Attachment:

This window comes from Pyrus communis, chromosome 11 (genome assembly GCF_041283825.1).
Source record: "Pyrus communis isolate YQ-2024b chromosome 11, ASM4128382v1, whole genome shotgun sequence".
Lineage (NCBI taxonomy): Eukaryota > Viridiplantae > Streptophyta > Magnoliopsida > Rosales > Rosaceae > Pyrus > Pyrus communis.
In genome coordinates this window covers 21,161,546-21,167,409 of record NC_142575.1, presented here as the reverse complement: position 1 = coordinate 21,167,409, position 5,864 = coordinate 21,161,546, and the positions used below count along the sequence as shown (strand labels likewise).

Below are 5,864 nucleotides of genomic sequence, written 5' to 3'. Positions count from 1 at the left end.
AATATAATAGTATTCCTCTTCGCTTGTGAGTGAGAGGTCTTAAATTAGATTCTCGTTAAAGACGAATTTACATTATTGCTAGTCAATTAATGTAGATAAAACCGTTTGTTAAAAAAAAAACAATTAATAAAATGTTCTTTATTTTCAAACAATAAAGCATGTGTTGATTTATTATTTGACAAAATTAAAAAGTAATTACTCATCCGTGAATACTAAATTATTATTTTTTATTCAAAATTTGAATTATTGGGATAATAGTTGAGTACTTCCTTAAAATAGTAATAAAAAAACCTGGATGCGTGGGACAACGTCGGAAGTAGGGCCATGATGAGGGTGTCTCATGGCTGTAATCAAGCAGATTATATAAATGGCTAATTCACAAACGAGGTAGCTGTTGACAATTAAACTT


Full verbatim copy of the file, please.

This window comes from Pyrus communis, chromosome 11 (genome assembly GCF_041283825.1).
Source record: "Pyrus communis isolate YQ-2024b chromosome 11, ASM4128382v1, whole genome shotgun sequence".
Lineage (NCBI taxonomy): Eukaryota > Viridiplantae > Streptophyta > Magnoliopsida > Rosales > Rosaceae > Pyrus > Pyrus communis.
In genome coordinates this window covers 21,161,546-21,167,409 of record NC_142575.1, presented here as the reverse complement: position 1 = coordinate 21,167,409, position 5,864 = coordinate 21,161,546, and the positions used below count along the sequence as shown (strand labels likewise).

Below are 5,864 nucleotides of genomic sequence, written 5' to 3'. Positions count from 1 at the left end.
AATATAATAGTATTCCTCTTCGCTTGTGAGTGAGAGGTCTTAAATTAGATTCTCGTTAAAGACGAATTTACATTATTGCTAGTCAATTAATGTAGATAAAACCGTTTGTTAAAAAAAAAACAATTAATAAAATGTTCTTTATTTTCAAACAATAAAGCATGTGTTGATTTATTATTTGACAAAATTAAAAAGTAATTACTCATCCGTGAATACTAAATTATTATTTTTTATTCAAAATTTGAATTATTGGGATAATAGTTGAGTACTTCCTTAAAATAGTAATAAAAAAACCTGGATGCGTGGGACAACGTCGGAAGTAGGGCCATGATGAGGGTGTCTCATGGCTGTAATCAAGCAGATTATATAAATGGCTAATTCACAAACGAGGTAGCTGTTGACAATTAAACTT